More pink eggs!
More golden eggs…
Let’s watch Easter eggs too!
There’s Marshmallow from Frozen!
Little bears are watching Moana, to discover all the hidden Easter eggs.
Marshmallow’s image – Elsa’s snow monster bodyguard – was adapted to the Polynesian style of art presented on the tapestries in Moana’s village.
In the hilarious scene where Maui is finally reunited with his magical fishing hook on the back of a creature in Lalotai (Realm of Monsters), he has a little difficulty transforming into the animal he would like (in this case, a giant hawk) in order to escape. He begins as a fish, a shark, and briefly transforms into Sven, before defaulting back to a man.
Baymax was the lovable healthcare robot protagonist from the action-adventure Disney movie Big Hero 6, and somehow has found himself on the pirate ship belonging to the Kakamora. The Kakamora are a tribe of pirates who appear to be coconuts with armour and are one of the numerous monsters Moana and Maui must defeat on their voyage to restore Te Fiti’s heart. Although they cannot vocalize, these little guys are sneaky and fearless despite their adorable appearance. In the scene where Moana confronts them, you can pick out a certain white robot face among the others.
At the beginning of Moana when, as a baby, she finds Te Fiti’s heart and is chosen by the sea, she helps a baby turtle reach the ocean by shading it with a very familiar-looking frond (nod to Lilo and Stich). The baby turtle looks suspiciously like Squirt from Finding Nemo! Then the little turtle is reunited with his father, Crush 🙂
Ralph gets his own tapa cloth in the end credits of the film. This is a quick foreshadowing (as Disney is well-known for) to the upcoming sequel to Wreck-It Ralph. At the very end of the credits, if you’re quick you can spot a Polynesian-style sketch of Ralph in the right hand side of the screen, right underneath the list of “Production Babies” from the film (staff babies born during production). Wreck-It Ralph 2 is set to be released in March 2018. This time he’s going to wreck the internet.
Ron Clements and John Musker, the directing duo behind Moana, were also the creative minds behind The Little Mermaid in 1989, so it comes as no surprise that they would include nods to old characters.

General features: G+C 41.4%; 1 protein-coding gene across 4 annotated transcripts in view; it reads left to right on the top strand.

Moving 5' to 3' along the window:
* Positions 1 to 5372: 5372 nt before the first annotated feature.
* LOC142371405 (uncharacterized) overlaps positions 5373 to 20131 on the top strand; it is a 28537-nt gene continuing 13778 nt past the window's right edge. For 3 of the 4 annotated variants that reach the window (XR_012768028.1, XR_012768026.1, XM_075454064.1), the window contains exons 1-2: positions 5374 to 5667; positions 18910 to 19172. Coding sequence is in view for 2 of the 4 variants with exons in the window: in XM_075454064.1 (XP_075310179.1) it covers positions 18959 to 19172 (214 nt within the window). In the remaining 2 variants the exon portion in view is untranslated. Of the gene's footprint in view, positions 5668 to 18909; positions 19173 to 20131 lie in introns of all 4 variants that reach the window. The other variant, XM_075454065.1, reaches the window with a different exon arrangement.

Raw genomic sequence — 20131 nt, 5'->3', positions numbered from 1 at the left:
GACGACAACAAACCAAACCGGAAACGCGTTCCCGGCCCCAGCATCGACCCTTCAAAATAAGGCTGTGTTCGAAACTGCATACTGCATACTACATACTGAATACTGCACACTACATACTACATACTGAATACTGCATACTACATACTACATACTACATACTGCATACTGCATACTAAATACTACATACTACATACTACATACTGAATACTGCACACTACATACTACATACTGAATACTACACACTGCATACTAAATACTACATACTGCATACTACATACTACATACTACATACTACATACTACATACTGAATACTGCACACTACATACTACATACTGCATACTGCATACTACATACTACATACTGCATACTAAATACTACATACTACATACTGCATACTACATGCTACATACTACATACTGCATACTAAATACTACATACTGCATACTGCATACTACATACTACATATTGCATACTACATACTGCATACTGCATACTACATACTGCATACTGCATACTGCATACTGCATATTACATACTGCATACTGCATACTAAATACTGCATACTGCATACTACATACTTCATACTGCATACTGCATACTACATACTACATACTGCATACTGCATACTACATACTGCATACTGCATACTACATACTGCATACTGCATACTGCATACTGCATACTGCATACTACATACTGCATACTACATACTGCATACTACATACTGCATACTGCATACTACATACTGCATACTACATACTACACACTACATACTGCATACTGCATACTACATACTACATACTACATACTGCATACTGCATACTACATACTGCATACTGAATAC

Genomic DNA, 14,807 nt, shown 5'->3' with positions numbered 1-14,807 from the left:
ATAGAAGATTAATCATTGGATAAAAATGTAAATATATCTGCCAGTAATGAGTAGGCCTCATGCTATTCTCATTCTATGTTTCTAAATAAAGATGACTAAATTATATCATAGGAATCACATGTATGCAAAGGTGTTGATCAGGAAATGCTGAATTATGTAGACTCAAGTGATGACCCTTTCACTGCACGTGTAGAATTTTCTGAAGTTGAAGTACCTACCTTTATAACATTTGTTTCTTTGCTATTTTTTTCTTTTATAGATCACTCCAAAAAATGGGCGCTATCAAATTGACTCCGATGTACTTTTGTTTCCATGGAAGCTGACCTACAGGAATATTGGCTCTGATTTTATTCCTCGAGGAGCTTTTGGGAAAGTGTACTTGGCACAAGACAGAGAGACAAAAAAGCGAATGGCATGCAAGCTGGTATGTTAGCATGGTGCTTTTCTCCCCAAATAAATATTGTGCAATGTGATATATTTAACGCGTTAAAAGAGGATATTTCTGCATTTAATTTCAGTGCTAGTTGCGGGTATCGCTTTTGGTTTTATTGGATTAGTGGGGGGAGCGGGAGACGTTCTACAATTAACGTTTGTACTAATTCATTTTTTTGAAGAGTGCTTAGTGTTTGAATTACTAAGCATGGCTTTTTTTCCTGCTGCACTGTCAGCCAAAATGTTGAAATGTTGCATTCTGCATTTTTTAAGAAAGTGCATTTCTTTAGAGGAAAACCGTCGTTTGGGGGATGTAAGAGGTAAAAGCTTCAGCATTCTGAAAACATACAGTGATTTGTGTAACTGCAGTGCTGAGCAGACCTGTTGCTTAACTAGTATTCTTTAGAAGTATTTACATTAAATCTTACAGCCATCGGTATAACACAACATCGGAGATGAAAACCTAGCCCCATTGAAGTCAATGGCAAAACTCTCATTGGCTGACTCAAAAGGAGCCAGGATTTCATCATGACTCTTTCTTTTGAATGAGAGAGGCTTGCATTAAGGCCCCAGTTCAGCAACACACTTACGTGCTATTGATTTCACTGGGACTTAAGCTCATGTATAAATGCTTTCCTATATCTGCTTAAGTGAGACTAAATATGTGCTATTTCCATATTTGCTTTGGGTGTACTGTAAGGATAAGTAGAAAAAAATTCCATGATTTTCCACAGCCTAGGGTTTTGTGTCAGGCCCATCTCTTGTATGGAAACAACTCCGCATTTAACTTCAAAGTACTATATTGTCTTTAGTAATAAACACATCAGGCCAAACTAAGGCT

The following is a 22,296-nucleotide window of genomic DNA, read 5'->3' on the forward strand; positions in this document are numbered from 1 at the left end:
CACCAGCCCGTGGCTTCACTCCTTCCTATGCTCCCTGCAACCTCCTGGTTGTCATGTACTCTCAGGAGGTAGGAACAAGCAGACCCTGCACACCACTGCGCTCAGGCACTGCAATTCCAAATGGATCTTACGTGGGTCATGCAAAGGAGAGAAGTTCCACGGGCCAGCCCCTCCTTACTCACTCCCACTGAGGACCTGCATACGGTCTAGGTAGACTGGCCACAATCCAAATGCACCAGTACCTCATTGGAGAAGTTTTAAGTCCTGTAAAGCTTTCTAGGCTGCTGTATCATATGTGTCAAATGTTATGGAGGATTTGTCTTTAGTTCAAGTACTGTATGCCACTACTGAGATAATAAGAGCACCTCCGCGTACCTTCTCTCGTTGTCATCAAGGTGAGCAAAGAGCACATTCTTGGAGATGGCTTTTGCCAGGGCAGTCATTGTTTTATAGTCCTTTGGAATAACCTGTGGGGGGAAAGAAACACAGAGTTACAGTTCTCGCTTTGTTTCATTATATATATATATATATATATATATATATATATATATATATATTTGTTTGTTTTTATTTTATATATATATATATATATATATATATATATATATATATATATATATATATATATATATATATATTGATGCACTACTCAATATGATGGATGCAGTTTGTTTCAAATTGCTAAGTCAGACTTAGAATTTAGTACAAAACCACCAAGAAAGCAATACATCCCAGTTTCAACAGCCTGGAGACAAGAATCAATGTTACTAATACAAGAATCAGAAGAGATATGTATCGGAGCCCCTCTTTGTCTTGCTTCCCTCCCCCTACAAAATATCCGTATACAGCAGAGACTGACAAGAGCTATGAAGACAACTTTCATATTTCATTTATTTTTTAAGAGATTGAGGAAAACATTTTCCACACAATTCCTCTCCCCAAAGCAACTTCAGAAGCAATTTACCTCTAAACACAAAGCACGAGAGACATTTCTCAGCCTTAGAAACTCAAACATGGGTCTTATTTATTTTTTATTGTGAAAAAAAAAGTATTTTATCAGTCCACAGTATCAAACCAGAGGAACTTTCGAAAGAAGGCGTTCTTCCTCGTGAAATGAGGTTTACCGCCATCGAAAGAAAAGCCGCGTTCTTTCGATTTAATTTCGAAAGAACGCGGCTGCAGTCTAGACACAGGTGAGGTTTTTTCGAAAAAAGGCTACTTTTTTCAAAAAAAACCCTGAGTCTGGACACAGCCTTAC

In the scene where Maui sings to Moana (“You’re Welcome”) and the animation style switches to a dream-like 2D world, you can briefly make out the image of Ariel’s best friend and animal sidekick Flounder in the centre of this shot, surrounded by other fish.
Leave it to Disney to create a crab character that references the original crab we all know and love, Sebastian from The Little Mermaid. Though portrayed as an antagonist in Moana, Tamatoa from the Realm of Monsters is just as musically inclined, but with a penchant for anything shiny and a desire to eat everything–and everyone. Maui ends up finding his magical fishing hook embedded in the jewels on Tamatoa’s back, and after a tussel and a song, the crab is flipped on his back and defeated. If you catch it at the end of the credits, an additional clip of him appears, still on his back and asking for help. In a nod to The Little Mermaid, he says: “Can we be real? If my name was Sebastian, and I had a cool Jamaican accent, you would totally help me. You know you would.” Yes, we probably would.
Moana directors Ron Clements and John Musker also helmed Aladdin, and they also snuck in several references to the beloved 1992 tale.
We’ve seen the Genie’s lamp from Aladdin appear embedded in other films, but this one was almost lost amidst the shiny pile of trinkets collected by Tamatoa in the Realm of Monsters. If you look really, really hard, you might be able to catch it at the bottom left of the pile when Maui finally claims his beloved magical hook off the crab’s back. Unfortunately, Moana didn’t spot it either – she could’ve definitely used the Genie’s help on her voyage.
Appearing at the very beginning of the film when Moana has grown up and is walking through the village during the song “Where You Are”, see if you can find the similarities between the pattern on this blanket and that found on the Magic Carpet. It’s the exact same as the carpet in Agrabah from the film Aladdin. Though Moana’s design is printed on tapa – a traditional Polynesian cloth made from the bark of a mulberry tree – and not quite as colourful (or airborn) as the Magic Carpet, there’s no denying that they’re one in the same.
Clements and Musker also continued their tradition of including themselves in their films. In the past, the pair have popped up in Aladdin and Hercules, and here, they show up in two unexpected places. Their first cameo in Moana can be seen on the tapa hung out on a clothesline following the appearance of the Magic Carpet from Aladdin. The likeness is spot-on with these illustrations, but isn’t the only appearance they make in the film.
Harder to find than the first, but equally as cheeky, we can see both the director’s faces embedded in the Polynesian totems at the side of screen during the scene when Chief Tui and the villagers assemble to discuss the state of the dying crops on the island. Clements and Musker are known to have revitalized Disney animation in the 1990s, and we definitely don’t mind paying a little tribute to the work they’ve done over the years. We can only imagine that Moana is one of many cleverly evolved Disney stories they have to tell.